The Cold War as Cooperation Roger E. Kanet

ISBN: 9780801842061

Published: June 1st 1991

Hardcover

456 pages


Description

The Cold War as Cooperation  by  Roger E. Kanet

The Cold War as Cooperation by Roger E. Kanet
June 1st 1991 | Hardcover | PDF, EPUB, FB2, DjVu, AUDIO, mp3, RTF | 456 pages | ISBN: 9780801842061 | 9.64 Mb

The Cold War between the United States and the Soviet Union began in co-operation to defeat the Axis powers and Japan. Despite profound splits over ideology and national interests, magnified by the nuclear and conventional arms race, the UnitedMoreThe Cold War between the United States and the Soviet Union began in co-operation to defeat the Axis powers and Japan. Despite profound splits over ideology and national interests, magnified by the nuclear and conventional arms race, the United States and the Soviet Union have learned to co-operate with each other in regulating their rivalry in regions around the world.

Within a common framework of analysis, twelve regional experts, joined by Dr. Victor Kremenyuk, Deputy Director of the Soviet Institute of the USA and Canada, sketch the complex web of tacit and explicit rules of engagement observed by Moscow and Washington to limit the scope and intensity of their regional conflicts and the reasons for their adjustments, often reluctant and reserved, to compromised outcomes, such as the 1971 Quardripartite agreement on Berlin.

The analysis highlights the power of regional states to constrain and manipulate both the United States and the Soviet Union for local advantage and to assert national and regional interests over superpower designs. This volume provides study of superpower co-operation since World War II. The analysis suggests that, even before the emergence of the economic and political reforms sweeping the Soviet Union and Eastern Europe, the superpowers had already learned to co-operate in pursuing common interests in the midst of their sustained conflicts.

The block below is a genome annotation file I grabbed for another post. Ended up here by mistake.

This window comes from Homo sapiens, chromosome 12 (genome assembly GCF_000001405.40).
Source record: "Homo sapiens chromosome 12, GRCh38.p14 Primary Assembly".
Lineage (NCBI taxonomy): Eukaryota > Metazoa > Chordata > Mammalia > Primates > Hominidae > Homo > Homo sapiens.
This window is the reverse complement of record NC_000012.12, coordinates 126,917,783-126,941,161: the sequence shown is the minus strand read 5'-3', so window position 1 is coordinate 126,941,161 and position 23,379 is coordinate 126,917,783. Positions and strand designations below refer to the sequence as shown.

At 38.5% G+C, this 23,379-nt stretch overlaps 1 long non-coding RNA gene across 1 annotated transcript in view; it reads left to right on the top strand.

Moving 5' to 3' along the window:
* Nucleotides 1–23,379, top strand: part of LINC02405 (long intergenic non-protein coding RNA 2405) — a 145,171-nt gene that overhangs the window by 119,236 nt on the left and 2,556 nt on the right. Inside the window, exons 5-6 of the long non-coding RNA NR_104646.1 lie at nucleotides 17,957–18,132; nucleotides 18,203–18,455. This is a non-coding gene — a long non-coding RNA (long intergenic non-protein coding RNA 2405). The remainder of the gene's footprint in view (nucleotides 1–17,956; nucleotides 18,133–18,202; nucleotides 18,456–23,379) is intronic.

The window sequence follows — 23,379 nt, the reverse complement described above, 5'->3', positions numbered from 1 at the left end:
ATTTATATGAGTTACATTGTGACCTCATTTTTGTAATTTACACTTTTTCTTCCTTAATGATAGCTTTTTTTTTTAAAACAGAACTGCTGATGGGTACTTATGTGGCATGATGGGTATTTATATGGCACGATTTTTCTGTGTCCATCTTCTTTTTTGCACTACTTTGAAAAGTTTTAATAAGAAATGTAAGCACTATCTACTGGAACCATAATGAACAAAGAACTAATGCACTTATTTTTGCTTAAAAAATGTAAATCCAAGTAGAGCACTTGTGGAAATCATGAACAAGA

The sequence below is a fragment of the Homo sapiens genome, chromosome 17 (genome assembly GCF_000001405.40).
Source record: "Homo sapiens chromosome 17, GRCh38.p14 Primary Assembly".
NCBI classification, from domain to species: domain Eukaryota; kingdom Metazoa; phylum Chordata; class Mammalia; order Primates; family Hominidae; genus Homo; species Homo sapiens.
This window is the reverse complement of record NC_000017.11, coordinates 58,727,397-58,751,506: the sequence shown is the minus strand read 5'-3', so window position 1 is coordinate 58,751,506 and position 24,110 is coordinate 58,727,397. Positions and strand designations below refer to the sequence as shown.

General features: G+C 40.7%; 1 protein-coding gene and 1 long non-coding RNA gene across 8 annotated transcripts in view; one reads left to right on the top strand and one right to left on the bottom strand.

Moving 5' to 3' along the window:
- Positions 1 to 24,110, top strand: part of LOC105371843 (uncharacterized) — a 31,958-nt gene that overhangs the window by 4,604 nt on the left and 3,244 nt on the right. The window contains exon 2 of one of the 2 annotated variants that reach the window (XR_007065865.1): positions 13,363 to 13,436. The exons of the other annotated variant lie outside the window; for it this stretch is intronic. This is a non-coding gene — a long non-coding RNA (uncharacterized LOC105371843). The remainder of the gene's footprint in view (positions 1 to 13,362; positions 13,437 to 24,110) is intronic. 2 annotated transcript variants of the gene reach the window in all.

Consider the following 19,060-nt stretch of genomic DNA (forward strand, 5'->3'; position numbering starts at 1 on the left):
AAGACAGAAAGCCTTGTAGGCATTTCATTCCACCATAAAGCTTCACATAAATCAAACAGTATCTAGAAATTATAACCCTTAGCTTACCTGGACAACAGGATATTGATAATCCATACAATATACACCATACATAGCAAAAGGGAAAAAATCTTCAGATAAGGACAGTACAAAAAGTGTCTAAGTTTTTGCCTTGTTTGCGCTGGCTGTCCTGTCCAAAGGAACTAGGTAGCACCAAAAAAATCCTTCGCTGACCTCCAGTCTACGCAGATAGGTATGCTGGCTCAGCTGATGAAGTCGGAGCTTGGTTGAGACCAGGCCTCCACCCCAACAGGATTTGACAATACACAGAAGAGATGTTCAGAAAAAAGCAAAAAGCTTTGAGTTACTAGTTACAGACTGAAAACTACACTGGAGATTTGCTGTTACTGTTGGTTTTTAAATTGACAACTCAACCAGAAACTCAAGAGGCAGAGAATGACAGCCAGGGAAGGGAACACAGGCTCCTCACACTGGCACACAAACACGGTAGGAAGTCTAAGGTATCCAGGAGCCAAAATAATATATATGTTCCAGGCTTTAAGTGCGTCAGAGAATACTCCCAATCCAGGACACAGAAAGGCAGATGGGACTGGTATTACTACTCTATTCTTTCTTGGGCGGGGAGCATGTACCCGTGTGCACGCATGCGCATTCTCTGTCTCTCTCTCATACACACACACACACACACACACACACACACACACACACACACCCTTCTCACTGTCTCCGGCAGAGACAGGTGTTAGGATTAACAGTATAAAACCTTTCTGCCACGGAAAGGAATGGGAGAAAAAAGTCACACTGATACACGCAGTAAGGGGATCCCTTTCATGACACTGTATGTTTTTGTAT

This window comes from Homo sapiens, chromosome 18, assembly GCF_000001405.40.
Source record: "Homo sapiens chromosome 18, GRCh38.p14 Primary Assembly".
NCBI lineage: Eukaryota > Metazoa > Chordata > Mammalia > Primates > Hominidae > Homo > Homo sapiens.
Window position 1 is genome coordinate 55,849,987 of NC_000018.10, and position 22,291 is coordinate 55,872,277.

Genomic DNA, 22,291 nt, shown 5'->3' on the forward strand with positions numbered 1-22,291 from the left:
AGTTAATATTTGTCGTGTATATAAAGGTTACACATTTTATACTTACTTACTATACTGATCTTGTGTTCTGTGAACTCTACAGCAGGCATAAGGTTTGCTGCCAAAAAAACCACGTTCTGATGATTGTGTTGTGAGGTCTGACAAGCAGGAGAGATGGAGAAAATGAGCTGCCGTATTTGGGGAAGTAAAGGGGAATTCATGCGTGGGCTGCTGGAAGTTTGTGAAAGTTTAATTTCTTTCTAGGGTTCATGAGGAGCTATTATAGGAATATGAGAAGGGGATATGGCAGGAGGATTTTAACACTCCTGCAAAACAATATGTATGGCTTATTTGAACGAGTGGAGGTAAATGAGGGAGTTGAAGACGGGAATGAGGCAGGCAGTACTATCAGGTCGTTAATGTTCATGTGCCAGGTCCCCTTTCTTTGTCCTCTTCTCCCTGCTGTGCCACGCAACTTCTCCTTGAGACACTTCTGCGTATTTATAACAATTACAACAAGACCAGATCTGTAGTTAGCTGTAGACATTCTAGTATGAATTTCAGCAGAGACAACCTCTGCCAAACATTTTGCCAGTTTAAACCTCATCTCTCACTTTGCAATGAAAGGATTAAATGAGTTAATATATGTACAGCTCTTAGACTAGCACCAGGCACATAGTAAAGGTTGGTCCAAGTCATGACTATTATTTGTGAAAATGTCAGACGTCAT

This finding reinforces the historical basis for policies aimed at exploiting the opportunities occasioned by glasnost and perestroika to further improve U.S - Soviet and East-West relations. The mutually frustrating experience of the Cold War for both superpowers, during which neither side fully got its way, has itself proved to be learning process that contributed to the thaw and break up of the Cold War as superpower relations move from tacit to open and enlarged co-operation across the range of their principal political, economic, and security concerns.



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